Sudanese law clerk racially harassed and bullied

1:48 pm on 24 March 2016

A Sudanese law clerk who was found to have been racially harassed and bullied at an Auckland firm has been awarded $7500.

The Employment Relations Authority (ERA) found criticism of Rabah Bashir's English due to his ethnicity was baseless. The criticism came from by his employer, John Appleby - the sole director and practitioner at Ladbrook Law.

Mr Bashir's family moved to Auckland when he was 11, and he had a good grasp of the English language having lived in United Arab Emirates as a child.

He graduated from Victoria University in 2013 with a law degree and began working as a clerk at Ladbrook Law.

After several months, Mr Appleby criticised Mr Bashir's written correspondence and commented about his Arabic ethnicity, connecting it to a "lack of proficiency in written English".

He also told Mr Bashir "English can at times be difficult for non-native speakers".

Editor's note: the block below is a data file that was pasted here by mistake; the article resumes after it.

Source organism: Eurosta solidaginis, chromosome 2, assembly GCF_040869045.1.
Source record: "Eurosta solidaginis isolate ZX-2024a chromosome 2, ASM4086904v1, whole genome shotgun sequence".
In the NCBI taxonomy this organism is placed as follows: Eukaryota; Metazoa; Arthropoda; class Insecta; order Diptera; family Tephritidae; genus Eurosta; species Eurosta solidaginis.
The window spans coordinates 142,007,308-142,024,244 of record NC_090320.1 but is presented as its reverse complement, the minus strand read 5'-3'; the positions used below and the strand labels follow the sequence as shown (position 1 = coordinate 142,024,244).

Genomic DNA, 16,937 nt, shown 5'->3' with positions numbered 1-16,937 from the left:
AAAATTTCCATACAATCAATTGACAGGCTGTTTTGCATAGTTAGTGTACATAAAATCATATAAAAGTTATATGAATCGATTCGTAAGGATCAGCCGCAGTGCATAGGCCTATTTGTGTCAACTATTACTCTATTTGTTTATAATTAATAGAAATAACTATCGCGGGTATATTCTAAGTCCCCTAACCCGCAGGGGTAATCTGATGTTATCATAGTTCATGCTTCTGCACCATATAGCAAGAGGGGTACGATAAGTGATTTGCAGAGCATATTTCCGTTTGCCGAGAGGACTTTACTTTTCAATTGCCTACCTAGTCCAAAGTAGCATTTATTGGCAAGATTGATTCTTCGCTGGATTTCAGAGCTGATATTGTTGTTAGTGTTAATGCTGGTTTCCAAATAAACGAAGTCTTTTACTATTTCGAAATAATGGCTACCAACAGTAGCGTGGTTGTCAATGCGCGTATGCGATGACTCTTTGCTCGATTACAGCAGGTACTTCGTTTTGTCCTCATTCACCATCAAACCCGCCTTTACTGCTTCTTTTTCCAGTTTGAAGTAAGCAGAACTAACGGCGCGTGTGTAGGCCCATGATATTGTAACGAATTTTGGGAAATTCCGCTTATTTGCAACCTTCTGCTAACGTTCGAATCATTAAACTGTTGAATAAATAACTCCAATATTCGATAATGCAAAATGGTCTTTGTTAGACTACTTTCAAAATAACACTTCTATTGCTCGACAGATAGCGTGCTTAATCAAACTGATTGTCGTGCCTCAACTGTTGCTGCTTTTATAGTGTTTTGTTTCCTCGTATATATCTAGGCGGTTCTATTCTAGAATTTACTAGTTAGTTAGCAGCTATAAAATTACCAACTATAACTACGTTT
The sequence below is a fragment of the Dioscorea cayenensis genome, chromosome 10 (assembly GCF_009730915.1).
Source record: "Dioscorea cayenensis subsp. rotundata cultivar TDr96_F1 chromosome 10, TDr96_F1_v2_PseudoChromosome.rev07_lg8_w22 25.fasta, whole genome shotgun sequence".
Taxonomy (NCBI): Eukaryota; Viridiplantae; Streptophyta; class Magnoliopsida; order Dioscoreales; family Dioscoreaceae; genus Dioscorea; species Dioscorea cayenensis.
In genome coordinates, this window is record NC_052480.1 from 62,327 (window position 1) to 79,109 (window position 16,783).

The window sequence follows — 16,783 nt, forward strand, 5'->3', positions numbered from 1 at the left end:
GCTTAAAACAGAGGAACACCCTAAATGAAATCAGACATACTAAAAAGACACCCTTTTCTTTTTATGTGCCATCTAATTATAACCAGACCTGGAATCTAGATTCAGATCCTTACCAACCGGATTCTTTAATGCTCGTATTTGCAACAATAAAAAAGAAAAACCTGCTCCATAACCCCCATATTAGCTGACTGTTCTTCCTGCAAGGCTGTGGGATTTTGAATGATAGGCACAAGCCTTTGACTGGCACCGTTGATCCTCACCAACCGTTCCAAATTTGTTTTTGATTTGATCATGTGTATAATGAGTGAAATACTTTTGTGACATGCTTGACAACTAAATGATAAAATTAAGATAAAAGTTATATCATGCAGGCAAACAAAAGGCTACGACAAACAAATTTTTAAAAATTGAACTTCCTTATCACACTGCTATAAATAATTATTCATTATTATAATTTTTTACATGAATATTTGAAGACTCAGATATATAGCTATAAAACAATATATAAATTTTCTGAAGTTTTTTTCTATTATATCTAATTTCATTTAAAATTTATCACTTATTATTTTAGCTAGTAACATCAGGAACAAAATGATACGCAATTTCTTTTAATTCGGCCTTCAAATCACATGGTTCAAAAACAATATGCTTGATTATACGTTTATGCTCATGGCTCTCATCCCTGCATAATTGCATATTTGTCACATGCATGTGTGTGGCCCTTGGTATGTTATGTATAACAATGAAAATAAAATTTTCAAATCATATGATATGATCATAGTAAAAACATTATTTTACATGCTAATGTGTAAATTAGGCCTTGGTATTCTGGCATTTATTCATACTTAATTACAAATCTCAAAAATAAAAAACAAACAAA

After being made redundant at the end of 2014, Mr Bashir took his case to the Employment Relations Authority and won.

Tania Tetitaha, a member of the ERA, said: "There was no evidential foundation for Mr Appleby to comment upon Mr Bashir's racial background including in particular his bilingualism when critiquing his work performance."

Mr Appleby accepted under oath his comments were directed at Mr Bashir's Arabic background, but "were not racist".

Ms Teitaha said Mr Appleby's comments "ignored the relevant facts that Mr Bashir had attained a high level of academic literacy in English".

If anything, his "ethnic background appears to have spurred him to achieve."

She said the legal tests for racial harassment were met.

Ms Tetitaha also said Mr Appleby was in a position of power and his behaviour on some occasions was bullying.

"He accepted losing his temper and saying things that upset Mr Bashir on 21 October. He then repeated this behaviour again."

Mr Appleby told RNZ he was still deciding whether to appeal.

"It sends a chilling message when attempts to correct grammatical errors are seen as racist," he said.